In cryptography, Galois/Counter Mode (GCM) is a mode of operation for symmetric-key cryptographic block ciphers which is widely adopted for its performance. GCM throughput rates for state-of-the-art, high-speed communication channels can be achieved with inexpensive hardware resources.[1] The operation is an authenticated encryption algorithm designed to provide both data authenticity (integrity) and confidentiality. GCM is defined for block ciphers with a block size of 128 bits. Galois Message Authentication Code (GMAC) is an authentication-only variant of the GCM which can form an incremental message authentication code. Both GCM and GMAC can accept initialization vectors of arbitrary length.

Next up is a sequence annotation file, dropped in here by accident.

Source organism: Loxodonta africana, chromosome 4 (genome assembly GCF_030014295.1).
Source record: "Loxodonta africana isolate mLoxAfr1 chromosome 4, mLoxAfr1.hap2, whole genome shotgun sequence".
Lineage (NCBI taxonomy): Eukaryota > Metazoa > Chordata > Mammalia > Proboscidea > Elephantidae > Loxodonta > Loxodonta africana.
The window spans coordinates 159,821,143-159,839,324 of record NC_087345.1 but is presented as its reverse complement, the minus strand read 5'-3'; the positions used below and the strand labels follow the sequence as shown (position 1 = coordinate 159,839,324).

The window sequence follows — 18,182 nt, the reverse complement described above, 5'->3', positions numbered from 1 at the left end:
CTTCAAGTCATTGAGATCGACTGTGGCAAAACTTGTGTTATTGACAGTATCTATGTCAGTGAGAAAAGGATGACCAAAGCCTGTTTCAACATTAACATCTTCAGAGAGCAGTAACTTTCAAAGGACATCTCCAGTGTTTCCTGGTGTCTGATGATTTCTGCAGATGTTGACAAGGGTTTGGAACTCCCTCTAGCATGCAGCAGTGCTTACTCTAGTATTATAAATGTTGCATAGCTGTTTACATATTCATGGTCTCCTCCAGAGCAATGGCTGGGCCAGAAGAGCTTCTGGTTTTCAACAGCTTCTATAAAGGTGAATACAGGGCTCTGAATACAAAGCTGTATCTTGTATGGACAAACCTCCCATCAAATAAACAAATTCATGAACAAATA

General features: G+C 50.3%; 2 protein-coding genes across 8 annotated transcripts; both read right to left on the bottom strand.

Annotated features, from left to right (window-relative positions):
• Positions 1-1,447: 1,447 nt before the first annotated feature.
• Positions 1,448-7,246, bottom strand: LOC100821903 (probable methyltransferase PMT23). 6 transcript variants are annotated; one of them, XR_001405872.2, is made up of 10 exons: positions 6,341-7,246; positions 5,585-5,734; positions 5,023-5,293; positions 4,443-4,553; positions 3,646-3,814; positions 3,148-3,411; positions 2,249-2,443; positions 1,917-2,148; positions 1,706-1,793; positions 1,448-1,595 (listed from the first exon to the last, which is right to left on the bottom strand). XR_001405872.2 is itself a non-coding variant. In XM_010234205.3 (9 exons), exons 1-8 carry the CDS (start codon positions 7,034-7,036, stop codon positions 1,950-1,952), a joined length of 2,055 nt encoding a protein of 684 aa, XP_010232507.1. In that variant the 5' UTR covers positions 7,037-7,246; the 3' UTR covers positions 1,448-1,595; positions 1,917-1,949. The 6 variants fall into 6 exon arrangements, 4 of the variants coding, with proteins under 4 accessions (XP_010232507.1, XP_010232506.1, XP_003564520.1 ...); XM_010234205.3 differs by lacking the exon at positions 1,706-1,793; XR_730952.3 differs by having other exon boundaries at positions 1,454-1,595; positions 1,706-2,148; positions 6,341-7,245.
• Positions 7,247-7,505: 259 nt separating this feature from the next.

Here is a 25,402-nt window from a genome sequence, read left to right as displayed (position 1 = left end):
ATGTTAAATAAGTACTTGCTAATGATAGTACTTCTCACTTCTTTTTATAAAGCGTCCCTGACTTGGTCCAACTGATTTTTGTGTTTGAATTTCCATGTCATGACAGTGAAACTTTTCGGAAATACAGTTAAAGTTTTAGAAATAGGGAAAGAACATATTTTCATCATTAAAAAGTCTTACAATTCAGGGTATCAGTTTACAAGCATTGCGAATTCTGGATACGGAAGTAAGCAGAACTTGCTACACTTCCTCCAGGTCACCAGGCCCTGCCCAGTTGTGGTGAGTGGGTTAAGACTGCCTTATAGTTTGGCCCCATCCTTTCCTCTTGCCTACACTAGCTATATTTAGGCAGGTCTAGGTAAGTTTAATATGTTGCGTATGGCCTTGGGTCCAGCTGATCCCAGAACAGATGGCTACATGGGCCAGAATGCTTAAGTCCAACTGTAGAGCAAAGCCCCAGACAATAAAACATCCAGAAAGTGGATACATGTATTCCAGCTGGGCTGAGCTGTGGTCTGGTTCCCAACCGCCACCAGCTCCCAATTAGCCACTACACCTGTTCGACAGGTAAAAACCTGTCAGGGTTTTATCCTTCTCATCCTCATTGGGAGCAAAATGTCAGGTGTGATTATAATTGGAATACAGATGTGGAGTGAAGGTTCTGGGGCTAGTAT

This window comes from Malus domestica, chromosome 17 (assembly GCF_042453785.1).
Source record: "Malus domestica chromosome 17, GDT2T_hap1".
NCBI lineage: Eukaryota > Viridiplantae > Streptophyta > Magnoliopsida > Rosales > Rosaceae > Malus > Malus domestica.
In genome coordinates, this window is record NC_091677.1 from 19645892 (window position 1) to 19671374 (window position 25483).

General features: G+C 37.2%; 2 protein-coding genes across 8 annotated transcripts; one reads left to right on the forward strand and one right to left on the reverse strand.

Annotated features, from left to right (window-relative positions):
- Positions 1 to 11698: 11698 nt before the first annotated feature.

Different block cipher modes of operation can have significantly different performance and efficiency characteristics, even when used with the same block cipher. GCM can take full advantage of parallel processing and implementing GCM can make efficient use of an instruction pipeline or a hardware pipeline. By contrast, the cipher block chaining (CBC) mode of operation incurs pipeline stalls that hamper its efficiency and performance.